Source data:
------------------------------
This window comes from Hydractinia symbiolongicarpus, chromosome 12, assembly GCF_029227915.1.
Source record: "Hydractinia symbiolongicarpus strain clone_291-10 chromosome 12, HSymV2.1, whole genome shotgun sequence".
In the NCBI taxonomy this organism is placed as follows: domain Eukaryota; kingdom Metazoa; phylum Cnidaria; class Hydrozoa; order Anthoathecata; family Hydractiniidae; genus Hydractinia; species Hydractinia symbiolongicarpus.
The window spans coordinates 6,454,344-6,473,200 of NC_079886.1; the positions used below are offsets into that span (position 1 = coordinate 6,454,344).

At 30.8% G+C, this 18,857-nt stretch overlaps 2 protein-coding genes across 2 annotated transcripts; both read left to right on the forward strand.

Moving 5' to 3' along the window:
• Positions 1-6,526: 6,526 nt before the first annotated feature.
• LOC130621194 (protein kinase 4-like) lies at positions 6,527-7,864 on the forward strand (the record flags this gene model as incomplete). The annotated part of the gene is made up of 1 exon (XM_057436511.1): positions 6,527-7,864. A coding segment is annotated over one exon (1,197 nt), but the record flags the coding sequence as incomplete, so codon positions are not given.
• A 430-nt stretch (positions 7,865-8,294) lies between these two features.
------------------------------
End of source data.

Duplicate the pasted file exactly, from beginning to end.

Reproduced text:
This window comes from Hydractinia symbiolongicarpus, chromosome 12, assembly GCF_029227915.1.
Source record: "Hydractinia symbiolongicarpus strain clone_291-10 chromosome 12, HSymV2.1, whole genome shotgun sequence".
In the NCBI taxonomy this organism is placed as follows: domain Eukaryota; kingdom Metazoa; phylum Cnidaria; class Hydrozoa; order Anthoathecata; family Hydractiniidae; genus Hydractinia; species Hydractinia symbiolongicarpus.
The window spans coordinates 6,454,344-6,473,200 of NC_079886.1; the positions used below are offsets into that span (position 1 = coordinate 6,454,344).

At 30.8% G+C, this 18,857-nt stretch overlaps 2 protein-coding genes across 2 annotated transcripts; both read left to right on the forward strand.

Moving 5' to 3' along the window:
• Positions 1-6,526: 6,526 nt before the first annotated feature.
• LOC130621194 (protein kinase 4-like) lies at positions 6,527-7,864 on the forward strand (the record flags this gene model as incomplete). The annotated part of the gene is made up of 1 exon (XM_057436511.1): positions 6,527-7,864. A coding segment is annotated over one exon (1,197 nt), but the record flags the coding sequence as incomplete, so codon positions are not given.
• A 430-nt stretch (positions 7,865-8,294) lies between these two features.